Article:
Day 5: Ghora Lotani to Bhaguva basa
Far over the misty mountains cold,
To dungeons deep and caverns old,
We must away, ere break of day,
To seek our pale enchanted gold.
These lines from a Tolkien’s poem aptly sum up the mornings on our trek. Today it was no pale of gold that we were searching but a good spot to answer the natures call. We were up by 5 in the morning and after a mini trek of sorts finally found a pretty secluded spot away from the line of sight of the camp. From our YHAI experience we knew the best technique was to dig a pit, do the job and cover up the pit but unlike sarpass trek the ground was very hard here and digging a small pit turned out to be a very laborious effort. Breakfast as usual was served pretty early and finally after a round of warm up exercises the trek to Kalu vinayak temple began. The path from Ghora Lotani to Kalu vinayak is pretty steep and there is no letup of any sort in terms of the ascending gradient. Sandeep who had been trekking till now with his sandals due to a shoe bite continued doing the same.
We got some wonderful view of the Bugyals after climbing up for a couple of hours. The air was getting thinner as we moved up and the wind was also to an extent gaining speed, the weather started getting worse and a drizzle started. Cursing my luck, I took out my rain sheet and tried my best to cover myself and my bag. Krishna and Satish had slipped on their ponchos and were comfortably walking around without any kind of bother. The drizzle thankfully stopped after a short while and the sky cleared out to an extent. We encountered some villagers on the way who were collecting some roots which grew in these altitudes, apparently each root could fetch them more than 100 Rs. We reached Kalu vinayak in pretty good time and after paying our obeisance to the lord who presided on the Roop kund trek route we climbed the small hillock which is next to the temple. You could get an almost 360 degree pan of the area from this spot.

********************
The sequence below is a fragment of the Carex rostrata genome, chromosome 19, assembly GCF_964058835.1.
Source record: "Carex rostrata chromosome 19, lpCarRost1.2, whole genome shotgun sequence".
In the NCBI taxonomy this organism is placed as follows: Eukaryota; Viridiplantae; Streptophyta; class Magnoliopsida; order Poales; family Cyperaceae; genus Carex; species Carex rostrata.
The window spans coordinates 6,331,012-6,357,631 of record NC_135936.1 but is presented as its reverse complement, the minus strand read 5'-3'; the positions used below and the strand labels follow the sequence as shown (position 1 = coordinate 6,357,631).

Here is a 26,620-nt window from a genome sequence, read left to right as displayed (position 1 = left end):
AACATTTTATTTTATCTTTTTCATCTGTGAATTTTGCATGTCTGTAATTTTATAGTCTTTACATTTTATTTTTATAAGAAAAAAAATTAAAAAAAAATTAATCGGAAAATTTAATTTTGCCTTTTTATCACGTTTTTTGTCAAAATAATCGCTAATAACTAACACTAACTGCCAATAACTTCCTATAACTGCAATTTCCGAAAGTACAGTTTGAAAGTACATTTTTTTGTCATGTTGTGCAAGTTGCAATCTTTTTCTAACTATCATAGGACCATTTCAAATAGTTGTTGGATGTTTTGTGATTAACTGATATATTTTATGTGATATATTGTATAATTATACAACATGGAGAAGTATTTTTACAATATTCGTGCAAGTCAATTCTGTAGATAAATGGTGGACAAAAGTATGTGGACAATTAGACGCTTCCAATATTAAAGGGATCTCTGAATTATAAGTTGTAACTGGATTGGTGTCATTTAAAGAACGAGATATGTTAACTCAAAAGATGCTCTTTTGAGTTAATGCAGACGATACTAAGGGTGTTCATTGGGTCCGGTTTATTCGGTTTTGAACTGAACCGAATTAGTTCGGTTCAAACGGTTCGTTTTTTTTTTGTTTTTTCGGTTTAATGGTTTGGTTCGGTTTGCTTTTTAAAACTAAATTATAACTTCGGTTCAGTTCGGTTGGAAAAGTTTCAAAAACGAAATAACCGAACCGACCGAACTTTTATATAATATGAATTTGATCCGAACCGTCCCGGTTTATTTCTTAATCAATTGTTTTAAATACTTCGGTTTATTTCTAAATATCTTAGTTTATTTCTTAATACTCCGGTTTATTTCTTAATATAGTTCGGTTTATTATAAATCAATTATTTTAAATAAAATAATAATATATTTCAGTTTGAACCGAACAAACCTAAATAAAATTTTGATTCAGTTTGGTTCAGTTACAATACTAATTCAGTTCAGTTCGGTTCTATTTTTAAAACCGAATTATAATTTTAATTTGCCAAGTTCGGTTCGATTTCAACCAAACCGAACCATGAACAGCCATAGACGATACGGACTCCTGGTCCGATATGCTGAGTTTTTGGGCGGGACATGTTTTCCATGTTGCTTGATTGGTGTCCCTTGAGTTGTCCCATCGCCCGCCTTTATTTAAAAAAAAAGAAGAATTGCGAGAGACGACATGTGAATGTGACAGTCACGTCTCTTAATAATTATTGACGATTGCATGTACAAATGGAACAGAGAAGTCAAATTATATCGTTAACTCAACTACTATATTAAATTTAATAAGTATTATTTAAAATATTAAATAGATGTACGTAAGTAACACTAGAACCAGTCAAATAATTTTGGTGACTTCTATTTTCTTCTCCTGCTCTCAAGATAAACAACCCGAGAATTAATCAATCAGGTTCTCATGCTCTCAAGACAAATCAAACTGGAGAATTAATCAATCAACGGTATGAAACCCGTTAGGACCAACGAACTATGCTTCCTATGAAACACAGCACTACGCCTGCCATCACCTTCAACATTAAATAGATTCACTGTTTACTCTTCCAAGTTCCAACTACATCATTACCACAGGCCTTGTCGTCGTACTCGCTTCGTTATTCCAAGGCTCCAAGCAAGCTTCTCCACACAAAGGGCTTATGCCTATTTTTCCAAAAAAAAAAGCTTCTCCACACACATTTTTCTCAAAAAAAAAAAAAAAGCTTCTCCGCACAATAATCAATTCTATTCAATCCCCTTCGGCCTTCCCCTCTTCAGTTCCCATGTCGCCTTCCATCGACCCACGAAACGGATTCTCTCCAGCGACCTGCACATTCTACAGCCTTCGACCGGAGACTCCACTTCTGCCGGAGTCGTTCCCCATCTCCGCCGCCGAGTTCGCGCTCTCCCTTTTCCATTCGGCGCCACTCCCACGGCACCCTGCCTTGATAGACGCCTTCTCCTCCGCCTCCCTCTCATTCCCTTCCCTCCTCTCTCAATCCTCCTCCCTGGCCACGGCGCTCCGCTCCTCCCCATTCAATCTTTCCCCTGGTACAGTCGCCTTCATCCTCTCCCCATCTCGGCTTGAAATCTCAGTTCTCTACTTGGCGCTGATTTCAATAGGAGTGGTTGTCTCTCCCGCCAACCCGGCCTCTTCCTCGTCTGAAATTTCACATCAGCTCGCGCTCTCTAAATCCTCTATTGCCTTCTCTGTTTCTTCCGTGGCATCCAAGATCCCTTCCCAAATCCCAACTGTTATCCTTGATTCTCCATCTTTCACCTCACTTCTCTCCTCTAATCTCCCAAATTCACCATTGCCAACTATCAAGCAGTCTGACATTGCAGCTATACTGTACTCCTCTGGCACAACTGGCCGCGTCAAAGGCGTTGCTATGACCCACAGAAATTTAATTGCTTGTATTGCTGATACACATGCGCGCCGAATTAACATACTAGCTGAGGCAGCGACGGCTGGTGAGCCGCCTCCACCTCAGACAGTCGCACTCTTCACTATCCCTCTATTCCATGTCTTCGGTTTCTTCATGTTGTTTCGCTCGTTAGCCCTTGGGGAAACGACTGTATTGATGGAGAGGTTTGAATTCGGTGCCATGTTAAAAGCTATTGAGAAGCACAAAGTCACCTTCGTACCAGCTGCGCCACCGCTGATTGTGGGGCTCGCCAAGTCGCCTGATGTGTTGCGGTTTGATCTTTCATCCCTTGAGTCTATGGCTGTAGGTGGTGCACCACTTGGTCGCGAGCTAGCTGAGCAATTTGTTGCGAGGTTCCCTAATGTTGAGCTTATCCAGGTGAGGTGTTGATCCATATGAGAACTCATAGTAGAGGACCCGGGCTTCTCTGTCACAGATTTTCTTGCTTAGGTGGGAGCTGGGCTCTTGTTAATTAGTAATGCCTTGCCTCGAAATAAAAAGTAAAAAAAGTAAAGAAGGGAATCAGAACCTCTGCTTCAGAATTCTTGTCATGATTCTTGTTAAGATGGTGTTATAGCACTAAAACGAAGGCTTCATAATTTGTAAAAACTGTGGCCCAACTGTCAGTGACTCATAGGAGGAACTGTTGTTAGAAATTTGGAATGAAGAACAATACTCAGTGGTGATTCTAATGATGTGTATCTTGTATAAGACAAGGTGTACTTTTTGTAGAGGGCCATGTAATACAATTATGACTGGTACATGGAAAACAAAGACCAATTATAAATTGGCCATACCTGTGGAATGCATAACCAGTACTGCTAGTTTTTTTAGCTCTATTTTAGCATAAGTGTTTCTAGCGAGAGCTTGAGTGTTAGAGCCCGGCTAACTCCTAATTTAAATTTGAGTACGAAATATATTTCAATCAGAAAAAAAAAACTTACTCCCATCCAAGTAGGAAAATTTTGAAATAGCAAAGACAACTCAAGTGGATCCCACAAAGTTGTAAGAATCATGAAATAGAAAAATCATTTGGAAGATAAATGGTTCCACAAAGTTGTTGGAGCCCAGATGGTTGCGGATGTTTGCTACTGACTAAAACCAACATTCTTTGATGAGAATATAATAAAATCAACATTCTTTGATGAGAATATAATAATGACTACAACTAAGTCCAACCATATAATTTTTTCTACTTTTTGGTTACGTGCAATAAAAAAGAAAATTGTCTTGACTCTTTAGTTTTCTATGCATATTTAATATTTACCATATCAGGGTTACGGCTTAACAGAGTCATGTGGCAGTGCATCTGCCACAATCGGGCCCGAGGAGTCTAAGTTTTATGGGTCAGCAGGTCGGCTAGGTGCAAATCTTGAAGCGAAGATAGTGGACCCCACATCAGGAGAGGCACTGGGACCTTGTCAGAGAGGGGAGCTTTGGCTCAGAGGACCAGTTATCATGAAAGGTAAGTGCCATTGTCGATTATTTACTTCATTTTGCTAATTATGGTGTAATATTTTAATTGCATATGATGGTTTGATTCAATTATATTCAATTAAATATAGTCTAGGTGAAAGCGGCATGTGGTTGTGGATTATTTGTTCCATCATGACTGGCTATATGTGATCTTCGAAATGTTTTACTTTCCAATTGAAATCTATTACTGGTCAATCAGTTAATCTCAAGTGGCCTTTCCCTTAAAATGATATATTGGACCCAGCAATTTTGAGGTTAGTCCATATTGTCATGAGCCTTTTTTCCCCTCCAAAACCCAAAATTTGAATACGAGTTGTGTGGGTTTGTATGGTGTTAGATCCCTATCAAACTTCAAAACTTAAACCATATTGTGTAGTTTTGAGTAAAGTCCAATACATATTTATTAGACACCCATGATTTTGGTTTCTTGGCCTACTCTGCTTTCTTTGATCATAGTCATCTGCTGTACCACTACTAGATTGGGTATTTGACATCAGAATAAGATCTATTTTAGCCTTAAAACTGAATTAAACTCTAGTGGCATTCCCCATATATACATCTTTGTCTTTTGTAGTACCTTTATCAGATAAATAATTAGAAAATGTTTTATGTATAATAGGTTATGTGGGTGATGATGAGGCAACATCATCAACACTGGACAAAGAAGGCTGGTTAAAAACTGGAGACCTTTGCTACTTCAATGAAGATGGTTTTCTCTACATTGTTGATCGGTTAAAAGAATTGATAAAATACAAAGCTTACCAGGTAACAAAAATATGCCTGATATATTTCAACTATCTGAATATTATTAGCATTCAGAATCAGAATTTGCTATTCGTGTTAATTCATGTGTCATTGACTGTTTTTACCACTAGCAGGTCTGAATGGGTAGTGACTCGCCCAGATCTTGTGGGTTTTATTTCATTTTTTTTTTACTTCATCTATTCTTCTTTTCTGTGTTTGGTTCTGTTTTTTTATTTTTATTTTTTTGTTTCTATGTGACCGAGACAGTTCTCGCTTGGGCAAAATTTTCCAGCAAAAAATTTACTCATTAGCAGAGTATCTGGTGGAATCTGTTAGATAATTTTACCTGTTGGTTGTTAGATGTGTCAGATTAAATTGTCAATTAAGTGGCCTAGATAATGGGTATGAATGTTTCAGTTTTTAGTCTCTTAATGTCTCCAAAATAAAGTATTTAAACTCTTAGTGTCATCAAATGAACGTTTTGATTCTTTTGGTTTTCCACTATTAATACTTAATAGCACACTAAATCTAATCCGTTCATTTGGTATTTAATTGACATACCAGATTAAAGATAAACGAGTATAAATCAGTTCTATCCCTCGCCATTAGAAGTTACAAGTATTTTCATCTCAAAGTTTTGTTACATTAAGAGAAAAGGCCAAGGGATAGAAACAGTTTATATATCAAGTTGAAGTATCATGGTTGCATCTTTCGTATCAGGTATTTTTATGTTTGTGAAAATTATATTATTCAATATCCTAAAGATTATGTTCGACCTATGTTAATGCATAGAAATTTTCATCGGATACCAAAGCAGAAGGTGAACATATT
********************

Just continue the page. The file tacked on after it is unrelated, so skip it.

From Kalu vinayak we had our first view of Roopkund and Junargali, Of course we couldn’t see the lake since it is located in a depression on the top of the mountain but we could make out the saddle of sorts in the mountain in which RoopKund was present.
The trek to Bhaguva basa from here is pretty easy and is a gradual downward sloping stone paved path. I was wondering as to the reason for paths to be paved with stone at such a height and then I came to know about the Homkund Yatra, this is a Yatra that happens once in 12 years and thousands of people from the surrounding villages go to Roopkund and cross over Junargali to Shila samudra and then make their way to HomKund lake which is under the feet of the Nanda Ghunti mountain to make their offerings to Nanda devi. On the way we encountered our first snow patch of the trek and some of the trek members who were seeing snow for the first time in their lives were pretty excited. This stretch of the trek I did it alone along with the company of the mountains and the mystical nature of the Himalayas started to seep in through my pours. The mind finds a lot of peace when you listen to the silence of the mighty mountains.